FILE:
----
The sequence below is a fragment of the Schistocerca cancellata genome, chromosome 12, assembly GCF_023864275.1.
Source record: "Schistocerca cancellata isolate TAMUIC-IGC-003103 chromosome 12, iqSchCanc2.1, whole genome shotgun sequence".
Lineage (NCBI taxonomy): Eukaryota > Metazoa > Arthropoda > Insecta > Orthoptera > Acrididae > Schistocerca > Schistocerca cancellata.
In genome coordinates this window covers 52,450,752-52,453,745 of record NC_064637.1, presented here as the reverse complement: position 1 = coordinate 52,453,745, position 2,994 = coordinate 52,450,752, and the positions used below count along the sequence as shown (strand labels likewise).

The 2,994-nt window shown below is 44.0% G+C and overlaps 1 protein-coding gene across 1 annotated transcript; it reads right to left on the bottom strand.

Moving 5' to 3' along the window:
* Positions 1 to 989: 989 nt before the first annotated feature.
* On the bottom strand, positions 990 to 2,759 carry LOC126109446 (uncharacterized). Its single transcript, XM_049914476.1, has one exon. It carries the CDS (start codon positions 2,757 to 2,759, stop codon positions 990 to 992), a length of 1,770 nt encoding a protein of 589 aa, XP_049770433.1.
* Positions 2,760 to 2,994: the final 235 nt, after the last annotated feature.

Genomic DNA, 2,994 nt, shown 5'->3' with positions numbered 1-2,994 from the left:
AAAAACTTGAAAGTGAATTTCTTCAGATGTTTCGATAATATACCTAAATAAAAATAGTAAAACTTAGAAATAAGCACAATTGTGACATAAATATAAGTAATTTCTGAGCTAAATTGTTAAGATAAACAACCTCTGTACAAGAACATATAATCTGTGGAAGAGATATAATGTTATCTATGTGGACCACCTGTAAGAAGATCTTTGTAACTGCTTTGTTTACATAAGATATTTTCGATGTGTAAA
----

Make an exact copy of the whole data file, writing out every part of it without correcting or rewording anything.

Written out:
The sequence below is a fragment of the Schistocerca cancellata genome, chromosome 12, assembly GCF_023864275.1.
Source record: "Schistocerca cancellata isolate TAMUIC-IGC-003103 chromosome 12, iqSchCanc2.1, whole genome shotgun sequence".
Lineage (NCBI taxonomy): Eukaryota > Metazoa > Arthropoda > Insecta > Orthoptera > Acrididae > Schistocerca > Schistocerca cancellata.
In genome coordinates this window covers 52,450,752-52,453,745 of record NC_064637.1, presented here as the reverse complement: position 1 = coordinate 52,453,745, position 2,994 = coordinate 52,450,752, and the positions used below count along the sequence as shown (strand labels likewise).

The 2,994-nt window shown below is 44.0% G+C and overlaps 1 protein-coding gene across 1 annotated transcript; it reads right to left on the bottom strand.

Moving 5' to 3' along the window:
* Positions 1 to 989: 989 nt before the first annotated feature.
* On the bottom strand, positions 990 to 2,759 carry LOC126109446 (uncharacterized). Its single transcript, XM_049914476.1, has one exon. It carries the CDS (start codon positions 2,757 to 2,759, stop codon positions 990 to 992), a length of 1,770 nt encoding a protein of 589 aa, XP_049770433.1.
* Positions 2,760 to 2,994: the final 235 nt, after the last annotated feature.

Genomic DNA, 2,994 nt, shown 5'->3' with positions numbered 1-2,994 from the left:
AAAAACTTGAAAGTGAATTTCTTCAGATGTTTCGATAATATACCTAAATAAAAATAGTAAAACTTAGAAATAAGCACAATTGTGACATAAATATAAGTAATTTCTGAGCTAAATTGTTAAGATAAACAACCTCTGTACAAGAACATATAATCTGTGGAAGAGATATAATGTTATCTATGTGGACCACCTGTAAGAAGATCTTTGTAACTGCTTTGTTTACATAAGATATTTTCGATGTGTAAA